Tuesday, 19 February 2008
We crawled up through the snow, under the spruce branches, noiselessly, till we reached the peak. There we lay, cold and still, with a singular purpose – to watch the northern lights.
It seems they were always out the most when the mercury was at the least, but we didn’t care. Shivers are a small price to pay to sit at heaven’s threshold.
They say if you whistle loud enough, the lights will come down and carry you away into the black night. The elders say not to whistle, but maybe their bones are too crackly for the journey. We whistled as loud as we could. We were young, and foolish, and not supposed to be on the roof, but we knew there was something up there, something beyond, and we wanted to go.
I thought if I could breathe deep enough, I would inhale the magnetic fire, and be drawn up to piercing brilliance with the exhale. My heart was pierced, but my feet stayed on the roof.
The next day, Dad looked out the window and saw our clumsy path. He smiled and said nothing.
Lent was never part of my religious tradition growing up. It was one of those “Catholic” things that involved eating fish on Fridays and praying with beads and things like that – highly suspicious to a Protestant. I think I first “discovered” it in my third year of college, when we had a class on the festivals and seasons of the Church's year. I was fascinated to learn of this great Church tradition that has been practiced across time and continents, and decided to give up chocolate! I haven’t observed it every year since then, but I am always aware of those little words that pop up in my agenda or on a calendar: Ash Wednesday. Being part of an Anglican seminary the last 2 years has also raised my awareness of the season.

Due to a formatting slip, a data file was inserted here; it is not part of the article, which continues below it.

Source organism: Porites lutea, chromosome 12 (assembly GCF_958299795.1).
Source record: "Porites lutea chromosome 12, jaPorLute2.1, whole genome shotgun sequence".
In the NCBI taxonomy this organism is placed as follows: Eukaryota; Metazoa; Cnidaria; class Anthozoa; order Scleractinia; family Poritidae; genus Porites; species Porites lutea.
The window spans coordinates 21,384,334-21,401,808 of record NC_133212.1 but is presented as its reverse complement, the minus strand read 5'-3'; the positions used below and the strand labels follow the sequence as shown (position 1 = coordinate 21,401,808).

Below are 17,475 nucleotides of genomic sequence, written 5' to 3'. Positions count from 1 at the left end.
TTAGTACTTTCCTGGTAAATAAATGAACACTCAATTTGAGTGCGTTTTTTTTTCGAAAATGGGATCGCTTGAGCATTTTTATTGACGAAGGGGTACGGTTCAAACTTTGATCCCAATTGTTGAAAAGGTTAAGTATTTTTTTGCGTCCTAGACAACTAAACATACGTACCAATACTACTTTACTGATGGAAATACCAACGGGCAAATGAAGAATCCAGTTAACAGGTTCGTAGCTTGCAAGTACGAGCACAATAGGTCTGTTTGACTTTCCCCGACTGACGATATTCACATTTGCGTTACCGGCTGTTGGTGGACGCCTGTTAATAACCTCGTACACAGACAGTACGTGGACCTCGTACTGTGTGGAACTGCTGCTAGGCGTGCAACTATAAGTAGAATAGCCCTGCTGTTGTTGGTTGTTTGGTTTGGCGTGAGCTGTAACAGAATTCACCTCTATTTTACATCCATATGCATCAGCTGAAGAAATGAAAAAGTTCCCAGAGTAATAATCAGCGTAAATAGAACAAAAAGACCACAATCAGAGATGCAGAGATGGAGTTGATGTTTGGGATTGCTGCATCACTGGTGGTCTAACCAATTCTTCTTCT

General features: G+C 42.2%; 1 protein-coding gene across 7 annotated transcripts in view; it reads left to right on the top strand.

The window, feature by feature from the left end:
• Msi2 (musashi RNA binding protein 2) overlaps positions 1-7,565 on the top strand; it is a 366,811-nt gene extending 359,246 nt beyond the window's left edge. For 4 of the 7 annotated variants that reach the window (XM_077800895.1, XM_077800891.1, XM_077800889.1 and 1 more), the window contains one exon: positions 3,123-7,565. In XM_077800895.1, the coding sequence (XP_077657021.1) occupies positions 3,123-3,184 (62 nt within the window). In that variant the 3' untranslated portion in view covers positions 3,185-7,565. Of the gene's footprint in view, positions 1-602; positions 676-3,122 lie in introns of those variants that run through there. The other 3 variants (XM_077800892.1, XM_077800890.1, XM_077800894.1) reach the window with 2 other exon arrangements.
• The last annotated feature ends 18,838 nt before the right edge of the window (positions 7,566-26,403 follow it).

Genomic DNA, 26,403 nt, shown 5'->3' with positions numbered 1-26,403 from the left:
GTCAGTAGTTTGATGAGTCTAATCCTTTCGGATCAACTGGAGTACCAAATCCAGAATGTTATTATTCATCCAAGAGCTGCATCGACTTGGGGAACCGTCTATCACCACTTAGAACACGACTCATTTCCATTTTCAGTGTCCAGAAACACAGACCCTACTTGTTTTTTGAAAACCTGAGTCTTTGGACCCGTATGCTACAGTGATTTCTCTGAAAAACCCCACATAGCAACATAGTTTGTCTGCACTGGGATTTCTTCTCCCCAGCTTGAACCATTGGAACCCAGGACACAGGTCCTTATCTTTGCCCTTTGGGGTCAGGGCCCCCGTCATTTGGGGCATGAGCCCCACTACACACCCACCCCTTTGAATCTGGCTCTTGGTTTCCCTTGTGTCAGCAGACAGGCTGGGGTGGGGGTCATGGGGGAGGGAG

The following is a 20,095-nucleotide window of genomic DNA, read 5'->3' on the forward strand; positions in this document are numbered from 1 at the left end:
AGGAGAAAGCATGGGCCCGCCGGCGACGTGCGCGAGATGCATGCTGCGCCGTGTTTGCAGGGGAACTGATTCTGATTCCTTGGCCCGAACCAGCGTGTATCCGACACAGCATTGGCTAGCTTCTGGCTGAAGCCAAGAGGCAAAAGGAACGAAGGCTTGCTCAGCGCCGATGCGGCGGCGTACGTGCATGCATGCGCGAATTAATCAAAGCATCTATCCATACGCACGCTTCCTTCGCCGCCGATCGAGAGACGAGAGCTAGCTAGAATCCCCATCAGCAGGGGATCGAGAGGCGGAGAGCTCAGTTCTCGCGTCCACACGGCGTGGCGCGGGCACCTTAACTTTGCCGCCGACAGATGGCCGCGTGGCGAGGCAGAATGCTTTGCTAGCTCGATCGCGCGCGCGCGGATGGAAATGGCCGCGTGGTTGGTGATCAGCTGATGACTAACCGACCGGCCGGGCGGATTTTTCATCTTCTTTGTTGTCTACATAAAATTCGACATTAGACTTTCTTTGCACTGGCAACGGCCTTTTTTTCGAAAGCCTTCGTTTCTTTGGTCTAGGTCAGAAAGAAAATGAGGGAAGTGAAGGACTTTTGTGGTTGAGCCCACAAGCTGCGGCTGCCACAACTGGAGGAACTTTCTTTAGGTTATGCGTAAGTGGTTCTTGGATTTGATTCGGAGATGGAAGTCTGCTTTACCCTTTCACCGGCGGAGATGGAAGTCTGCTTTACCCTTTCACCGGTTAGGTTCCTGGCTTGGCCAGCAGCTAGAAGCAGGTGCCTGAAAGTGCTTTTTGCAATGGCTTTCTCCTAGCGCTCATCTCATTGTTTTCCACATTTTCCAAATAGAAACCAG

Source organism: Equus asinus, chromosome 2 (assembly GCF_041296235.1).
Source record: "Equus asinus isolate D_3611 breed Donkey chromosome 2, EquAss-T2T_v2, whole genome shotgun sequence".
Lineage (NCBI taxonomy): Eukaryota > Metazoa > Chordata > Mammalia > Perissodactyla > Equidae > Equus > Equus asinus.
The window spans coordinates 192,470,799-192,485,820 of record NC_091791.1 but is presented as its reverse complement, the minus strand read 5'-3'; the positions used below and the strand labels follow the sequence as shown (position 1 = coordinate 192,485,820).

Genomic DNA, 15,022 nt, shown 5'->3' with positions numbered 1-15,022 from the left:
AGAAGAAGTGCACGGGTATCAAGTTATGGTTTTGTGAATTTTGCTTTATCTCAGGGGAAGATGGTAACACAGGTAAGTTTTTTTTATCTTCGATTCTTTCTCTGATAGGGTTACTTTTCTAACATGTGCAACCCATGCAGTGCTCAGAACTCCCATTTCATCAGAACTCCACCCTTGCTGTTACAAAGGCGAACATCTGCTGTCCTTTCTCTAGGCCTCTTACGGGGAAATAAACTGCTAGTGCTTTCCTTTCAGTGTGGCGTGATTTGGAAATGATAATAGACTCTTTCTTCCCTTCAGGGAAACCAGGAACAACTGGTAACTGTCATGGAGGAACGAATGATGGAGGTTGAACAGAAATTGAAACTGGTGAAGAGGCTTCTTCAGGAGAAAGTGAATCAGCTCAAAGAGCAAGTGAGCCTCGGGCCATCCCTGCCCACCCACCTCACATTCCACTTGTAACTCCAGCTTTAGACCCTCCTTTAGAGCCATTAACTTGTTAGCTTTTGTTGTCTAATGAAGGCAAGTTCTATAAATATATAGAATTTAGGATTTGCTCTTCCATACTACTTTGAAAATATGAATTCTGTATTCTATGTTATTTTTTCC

It’s not just about giving something up. It’s not about a yearly weeding out of unhealthy practices, like fated new years resolutions. It’s not about works righteousness and it’s not about making myself feel any better or worse about myself.
I'm no expert, and I haven’t done any research into the season, but this is what I’ve felt out from those around me and experienced myself:
It’s about orienting myself to a bigger story, to its rhythms of denial and fulfillment, death and resurrection, of fasting and celebration. It’s about placing myself on the way of Christ, and embracing the call to pick up my cross. It’s about reminding myself of the constant necessity to place my sins, my habits, my unexamined life, my desires and my time before a holy merciful God. It’s about joining with a community who are trying to walk with each other on this often-difficult way, confessing our sins together, jumping into the gospel story in the days leading up to Christ’s passion and asking Him to form us through His footsteps.
This year I’m fasting from television. It’s not a great vice of mine in particular, but I’ve felt it eating away at my time and mental energy, and it has all but replaced dinners together at the table. Since I’ve decided to give it up, I’m amazed and amused at how many times a day I have the impulse of turning it on – at a lull in my activity, when I’m bored or tired, when I’m procrastinating, when I’m just being thoughtless. It’s a good exercise. Days seem longer – who wouldn’t want more time in their day? – more reading and dish washing get done! I think the greatest change I’ve noticed so far is not only the diminished noise level in my house, but that my inner life is quieter. TV is another voice in my life that sometimes just needs to shut up. I haven’t come upon any great spiritual revelations in its absence, but I pray the silence is an open door for God to speak more clearly.